If the name to structure procedure is successful (step 1045), the database is searched based on the structure diagram information (step 1050). Searching a database of chemical information by structure is well known in the art and is described, for example, in Barnard, J. M., “Substructure Searching Methods: Old and New”, J. Chem. Inf. Comput. Sci. 1993, 33, 532-538.
If the database is found to contain one or more entries that match the structure diagram information (step 1055), information associated with the entries in the database is retrieved (step 1060), and the procedure terminates. If no such entry is found, a search failure is reported (step 1070), and the procedure terminates. In at least some cases, it is advantageous if, in a case in which the database includes one or more entries that match the structure diagram information, the acquired chemical name is added to the database before the procedure terminates.
For example, a chemist desiring to find information about “diphenylketone” would initiate a search of the database for database entries identified with the name “diphenylketone”. If no match is found, structural information (depicted in FIG. 5) is derived from the name “diphenylketone”. The structural information is used as the basis of a structural search of the database. Such a structural search might find a database record having information about a substance named “benzophenone”. If so, the information about benzophenone is retrieved from the database and presented to the chemist. This result is appropriate, because “benzophenone” is a synonym for “diphenylketone” and the information about benzophenone is information sought by the chemist in the search.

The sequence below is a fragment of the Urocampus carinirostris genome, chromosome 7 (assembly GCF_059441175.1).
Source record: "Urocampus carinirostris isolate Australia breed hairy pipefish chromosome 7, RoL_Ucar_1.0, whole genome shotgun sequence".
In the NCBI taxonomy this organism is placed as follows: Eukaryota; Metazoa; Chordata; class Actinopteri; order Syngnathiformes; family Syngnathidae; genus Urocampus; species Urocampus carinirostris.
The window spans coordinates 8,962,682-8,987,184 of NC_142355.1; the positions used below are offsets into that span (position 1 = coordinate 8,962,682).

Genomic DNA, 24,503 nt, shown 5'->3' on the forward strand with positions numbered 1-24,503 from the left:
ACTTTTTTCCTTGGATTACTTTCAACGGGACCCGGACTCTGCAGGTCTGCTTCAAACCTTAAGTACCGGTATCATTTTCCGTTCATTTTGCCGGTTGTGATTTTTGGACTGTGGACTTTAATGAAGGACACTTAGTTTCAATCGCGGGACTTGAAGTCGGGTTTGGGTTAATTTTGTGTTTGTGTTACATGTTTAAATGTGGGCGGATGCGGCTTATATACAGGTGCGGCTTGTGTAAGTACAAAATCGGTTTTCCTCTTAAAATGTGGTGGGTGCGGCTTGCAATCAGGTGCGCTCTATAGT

In a further example, a database may consist of the following entries:
[structure for benzophenone]
[structure for 9-hydroxyfluorene]
In such a case, if a chemical name search is relied upon to find the melting point of diphenyl ketone, the melting point information will not be found, because the name “diphenyl ketone” is not present in the database. However, if information representing the structure of diphenyl ketone is derived, the structural information can be matched to the database's structural information for benzophenone. Thus, a search of the database using the structure of diphenyl ketone reveals that the melting point of diphenyl ketone is 48.5.
Procedure 100 can be applied to derive structural information from names in databases representing catalogs produced by commercial chemical vendors, which allows the contents of the catalogs to be evaluated for accuracy. In a specific example, the name to structure procedure is applied to all chemical names and synonyms in several catalogs, and each instance of produced structural information is examined for accuracy. As a result, discrepancies may be revealed. The discrepancies may be due to previously unnoticed errors in the database. In particular, entries of poor quality are exposed. For example, due to problems such as human error, maleic anhydride may be represented in the database by many lexicographically distinct variants, including “maleic anhydride” and “Msleic Snhydride”.